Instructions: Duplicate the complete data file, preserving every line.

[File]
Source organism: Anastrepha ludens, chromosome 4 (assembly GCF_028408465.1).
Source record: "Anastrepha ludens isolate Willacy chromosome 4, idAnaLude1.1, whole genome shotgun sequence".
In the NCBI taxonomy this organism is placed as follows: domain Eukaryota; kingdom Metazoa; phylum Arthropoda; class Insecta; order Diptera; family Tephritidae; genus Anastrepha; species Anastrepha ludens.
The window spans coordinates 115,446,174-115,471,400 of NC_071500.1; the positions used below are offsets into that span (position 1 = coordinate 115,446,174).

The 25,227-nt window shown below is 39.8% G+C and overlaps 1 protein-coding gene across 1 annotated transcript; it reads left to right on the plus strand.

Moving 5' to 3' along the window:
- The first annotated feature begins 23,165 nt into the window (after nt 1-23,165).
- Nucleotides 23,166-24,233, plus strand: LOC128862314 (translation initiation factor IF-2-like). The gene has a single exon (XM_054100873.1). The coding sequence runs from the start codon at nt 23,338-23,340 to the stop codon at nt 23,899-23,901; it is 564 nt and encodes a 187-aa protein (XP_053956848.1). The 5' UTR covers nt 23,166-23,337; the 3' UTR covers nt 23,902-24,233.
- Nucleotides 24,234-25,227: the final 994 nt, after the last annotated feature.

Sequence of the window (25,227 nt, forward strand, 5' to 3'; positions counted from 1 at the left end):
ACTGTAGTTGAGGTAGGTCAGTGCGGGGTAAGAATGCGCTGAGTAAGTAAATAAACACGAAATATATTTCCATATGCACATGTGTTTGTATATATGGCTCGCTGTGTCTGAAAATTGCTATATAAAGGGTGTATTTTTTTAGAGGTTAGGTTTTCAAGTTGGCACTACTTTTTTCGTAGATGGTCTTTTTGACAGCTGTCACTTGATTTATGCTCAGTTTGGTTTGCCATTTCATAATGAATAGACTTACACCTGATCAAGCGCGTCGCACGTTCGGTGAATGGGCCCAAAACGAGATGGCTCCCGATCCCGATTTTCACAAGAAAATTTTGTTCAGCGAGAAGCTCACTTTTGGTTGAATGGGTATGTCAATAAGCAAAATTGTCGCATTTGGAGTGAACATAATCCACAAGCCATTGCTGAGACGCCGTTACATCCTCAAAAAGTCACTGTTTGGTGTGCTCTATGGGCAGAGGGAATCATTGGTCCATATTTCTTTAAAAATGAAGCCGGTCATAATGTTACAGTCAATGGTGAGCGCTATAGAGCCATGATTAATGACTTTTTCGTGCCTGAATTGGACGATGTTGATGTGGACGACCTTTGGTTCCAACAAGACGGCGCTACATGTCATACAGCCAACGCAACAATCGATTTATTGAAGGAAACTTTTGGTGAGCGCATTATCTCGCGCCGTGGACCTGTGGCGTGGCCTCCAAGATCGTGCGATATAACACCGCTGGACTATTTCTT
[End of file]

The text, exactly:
Source organism: Anastrepha ludens, chromosome 4 (assembly GCF_028408465.1).
Source record: "Anastrepha ludens isolate Willacy chromosome 4, idAnaLude1.1, whole genome shotgun sequence".
In the NCBI taxonomy this organism is placed as follows: domain Eukaryota; kingdom Metazoa; phylum Arthropoda; class Insecta; order Diptera; family Tephritidae; genus Anastrepha; species Anastrepha ludens.
The window spans coordinates 115,446,174-115,471,400 of NC_071500.1; the positions used below are offsets into that span (position 1 = coordinate 115,446,174).

The 25,227-nt window shown below is 39.8% G+C and overlaps 1 protein-coding gene across 1 annotated transcript; it reads left to right on the plus strand.

Moving 5' to 3' along the window:
- The first annotated feature begins 23,165 nt into the window (after nt 1-23,165).
- Nucleotides 23,166-24,233, plus strand: LOC128862314 (translation initiation factor IF-2-like). The gene has a single exon (XM_054100873.1). The coding sequence runs from the start codon at nt 23,338-23,340 to the stop codon at nt 23,899-23,901; it is 564 nt and encodes a 187-aa protein (XP_053956848.1). The 5' UTR covers nt 23,166-23,337; the 3' UTR covers nt 23,902-24,233.
- Nucleotides 24,234-25,227: the final 994 nt, after the last annotated feature.

Sequence of the window (25,227 nt, forward strand, 5' to 3'; positions counted from 1 at the left end):
ACTGTAGTTGAGGTAGGTCAGTGCGGGGTAAGAATGCGCTGAGTAAGTAAATAAACACGAAATATATTTCCATATGCACATGTGTTTGTATATATGGCTCGCTGTGTCTGAAAATTGCTATATAAAGGGTGTATTTTTTTAGAGGTTAGGTTTTCAAGTTGGCACTACTTTTTTCGTAGATGGTCTTTTTGACAGCTGTCACTTGATTTATGCTCAGTTTGGTTTGCCATTTCATAATGAATAGACTTACACCTGATCAAGCGCGTCGCACGTTCGGTGAATGGGCCCAAAACGAGATGGCTCCCGATCCCGATTTTCACAAGAAAATTTTGTTCAGCGAGAAGCTCACTTTTGGTTGAATGGGTATGTCAATAAGCAAAATTGTCGCATTTGGAGTGAACATAATCCACAAGCCATTGCTGAGACGCCGTTACATCCTCAAAAAGTCACTGTTTGGTGTGCTCTATGGGCAGAGGGAATCATTGGTCCATATTTCTTTAAAAATGAAGCCGGTCATAATGTTACAGTCAATGGTGAGCGCTATAGAGCCATGATTAATGACTTTTTCGTGCCTGAATTGGACGATGTTGATGTGGACGACCTTTGGTTCCAACAAGACGGCGCTACATGTCATACAGCCAACGCAACAATCGATTTATTGAAGGAAACTTTTGGTGAGCGCATTATCTCGCGCCGTGGACCTGTGGCGTGGCCTCCAAGATCGTGCGATATAACACCGCTGGACTATTTCTT